First, defects in antigen presenting cell-mediated apoptotic cell clearance, processing and presentation to lymphocytes have been implicated in the development of lupus. Alleles at certain loci for which association with lupus has been identified or confirmed (e.g. HLA-DR, C reactive protein (CRP), Fc receptors) might affect the way that the encoded proteins react with immune complexes, providing molecular support for immune complex processing as an important theme in lupus pathogenesis (Figure 2a). This suggestion is bolstered by the low levels of complement in the circulation of active lupus patients and by the association of lupus with the absence of complement as a consequence of homozygous null alleles at any one of a number of classic complement pathway loci. ITGAM, also known as CD11b or complement receptor 3 (CR3), is the newest member of this pathway to be convincingly associated with lupus and was identified simultaneously in two GWAS studies and in an independent positional cloning study (14,15,18). ITGAM, which encodes the a-chain of the αMβ2-integrin, is an integrin adhesion molecule and binds not only the complement fragment, iC3b, but also a myriad of other possible SLE-relevant ligands. The fact that a strong candidate nonsynonymous polymorphism, H77R, has been identified that appears to explain the entire association effect (18) should help to differentiate between the possible ligands. H77R appears to cause significant structural changes to the ligand-binding domain of αMβ2 (18). In addition, alloantibodies reactive against this polymorphism block the αMβ2-dependent adhesion of neutrophils to endothelial cells (19).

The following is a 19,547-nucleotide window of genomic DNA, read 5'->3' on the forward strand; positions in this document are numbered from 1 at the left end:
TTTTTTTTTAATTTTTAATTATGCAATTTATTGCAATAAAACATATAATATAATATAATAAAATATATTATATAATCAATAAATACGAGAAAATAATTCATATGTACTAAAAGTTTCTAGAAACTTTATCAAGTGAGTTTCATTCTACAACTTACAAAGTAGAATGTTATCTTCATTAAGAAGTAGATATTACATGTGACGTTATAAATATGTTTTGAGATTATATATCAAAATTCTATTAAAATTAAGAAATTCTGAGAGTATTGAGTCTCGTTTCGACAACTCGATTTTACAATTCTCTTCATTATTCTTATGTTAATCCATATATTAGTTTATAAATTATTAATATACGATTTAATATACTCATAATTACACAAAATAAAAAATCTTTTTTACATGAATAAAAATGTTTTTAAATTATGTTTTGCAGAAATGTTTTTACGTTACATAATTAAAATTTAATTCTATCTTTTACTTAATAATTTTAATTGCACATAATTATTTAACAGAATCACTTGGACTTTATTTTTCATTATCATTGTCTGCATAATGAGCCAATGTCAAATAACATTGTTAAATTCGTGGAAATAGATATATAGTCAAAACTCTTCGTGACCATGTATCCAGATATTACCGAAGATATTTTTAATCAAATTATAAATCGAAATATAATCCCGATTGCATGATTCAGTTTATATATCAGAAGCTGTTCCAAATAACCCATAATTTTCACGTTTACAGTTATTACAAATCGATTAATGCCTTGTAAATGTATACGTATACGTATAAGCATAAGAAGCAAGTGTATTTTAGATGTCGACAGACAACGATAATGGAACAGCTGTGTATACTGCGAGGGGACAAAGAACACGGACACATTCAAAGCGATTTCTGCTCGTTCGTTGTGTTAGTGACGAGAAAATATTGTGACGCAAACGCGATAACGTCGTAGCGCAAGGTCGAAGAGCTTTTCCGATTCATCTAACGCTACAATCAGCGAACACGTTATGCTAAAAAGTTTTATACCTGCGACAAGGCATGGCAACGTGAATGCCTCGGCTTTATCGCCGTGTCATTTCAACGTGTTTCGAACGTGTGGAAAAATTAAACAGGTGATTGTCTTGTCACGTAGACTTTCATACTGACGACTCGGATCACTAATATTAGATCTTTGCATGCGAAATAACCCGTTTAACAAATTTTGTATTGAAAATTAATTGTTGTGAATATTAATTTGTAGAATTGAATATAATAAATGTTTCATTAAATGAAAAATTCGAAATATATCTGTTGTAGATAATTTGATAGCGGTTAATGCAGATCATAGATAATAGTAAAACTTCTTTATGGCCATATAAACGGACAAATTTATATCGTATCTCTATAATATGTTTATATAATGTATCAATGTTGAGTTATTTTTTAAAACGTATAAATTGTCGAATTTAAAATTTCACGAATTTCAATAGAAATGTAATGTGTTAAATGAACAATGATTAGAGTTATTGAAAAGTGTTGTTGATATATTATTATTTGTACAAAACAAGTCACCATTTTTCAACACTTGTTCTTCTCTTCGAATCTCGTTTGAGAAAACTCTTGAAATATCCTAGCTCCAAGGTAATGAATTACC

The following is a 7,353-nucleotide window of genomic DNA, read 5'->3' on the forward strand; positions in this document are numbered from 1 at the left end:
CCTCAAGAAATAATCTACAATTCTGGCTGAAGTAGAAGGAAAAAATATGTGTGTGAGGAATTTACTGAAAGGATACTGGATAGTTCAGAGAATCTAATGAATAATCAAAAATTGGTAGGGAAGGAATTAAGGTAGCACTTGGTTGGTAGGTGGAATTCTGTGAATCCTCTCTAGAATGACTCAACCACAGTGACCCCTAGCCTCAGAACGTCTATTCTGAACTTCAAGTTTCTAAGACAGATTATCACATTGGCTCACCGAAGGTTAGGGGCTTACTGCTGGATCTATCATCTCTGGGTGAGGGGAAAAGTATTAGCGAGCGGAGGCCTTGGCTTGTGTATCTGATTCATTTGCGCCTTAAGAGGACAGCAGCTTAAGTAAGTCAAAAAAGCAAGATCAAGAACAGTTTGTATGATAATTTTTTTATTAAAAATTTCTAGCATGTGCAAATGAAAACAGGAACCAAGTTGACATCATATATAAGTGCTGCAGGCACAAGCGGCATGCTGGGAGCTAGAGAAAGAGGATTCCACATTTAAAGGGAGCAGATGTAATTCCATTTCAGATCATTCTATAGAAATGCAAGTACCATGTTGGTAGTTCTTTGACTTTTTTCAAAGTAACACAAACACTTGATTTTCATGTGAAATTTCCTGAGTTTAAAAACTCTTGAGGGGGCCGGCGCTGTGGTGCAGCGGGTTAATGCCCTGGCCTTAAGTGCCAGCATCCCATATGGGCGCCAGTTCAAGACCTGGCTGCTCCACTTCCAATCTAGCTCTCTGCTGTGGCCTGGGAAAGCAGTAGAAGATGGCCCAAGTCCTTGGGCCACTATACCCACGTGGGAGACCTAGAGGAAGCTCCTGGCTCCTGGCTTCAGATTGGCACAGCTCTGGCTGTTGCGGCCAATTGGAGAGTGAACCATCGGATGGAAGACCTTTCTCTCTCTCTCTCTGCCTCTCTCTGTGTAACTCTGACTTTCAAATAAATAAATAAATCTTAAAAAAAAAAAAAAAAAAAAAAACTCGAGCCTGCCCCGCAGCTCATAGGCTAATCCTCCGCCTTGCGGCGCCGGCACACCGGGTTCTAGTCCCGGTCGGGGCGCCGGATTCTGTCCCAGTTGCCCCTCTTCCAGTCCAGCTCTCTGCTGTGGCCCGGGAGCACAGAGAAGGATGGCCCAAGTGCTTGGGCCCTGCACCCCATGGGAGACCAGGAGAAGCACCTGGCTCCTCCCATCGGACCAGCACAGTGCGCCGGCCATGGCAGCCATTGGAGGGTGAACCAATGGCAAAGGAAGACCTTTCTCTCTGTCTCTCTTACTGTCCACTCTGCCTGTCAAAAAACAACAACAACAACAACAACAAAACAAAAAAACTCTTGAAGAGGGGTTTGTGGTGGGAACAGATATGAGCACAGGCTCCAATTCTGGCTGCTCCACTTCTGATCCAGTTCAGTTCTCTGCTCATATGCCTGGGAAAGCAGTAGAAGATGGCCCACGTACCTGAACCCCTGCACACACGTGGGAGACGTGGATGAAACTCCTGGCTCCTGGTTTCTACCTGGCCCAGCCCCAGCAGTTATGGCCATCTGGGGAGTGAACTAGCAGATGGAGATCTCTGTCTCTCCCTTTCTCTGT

Figure 2
Pathways in which identified SLE risk alleles operate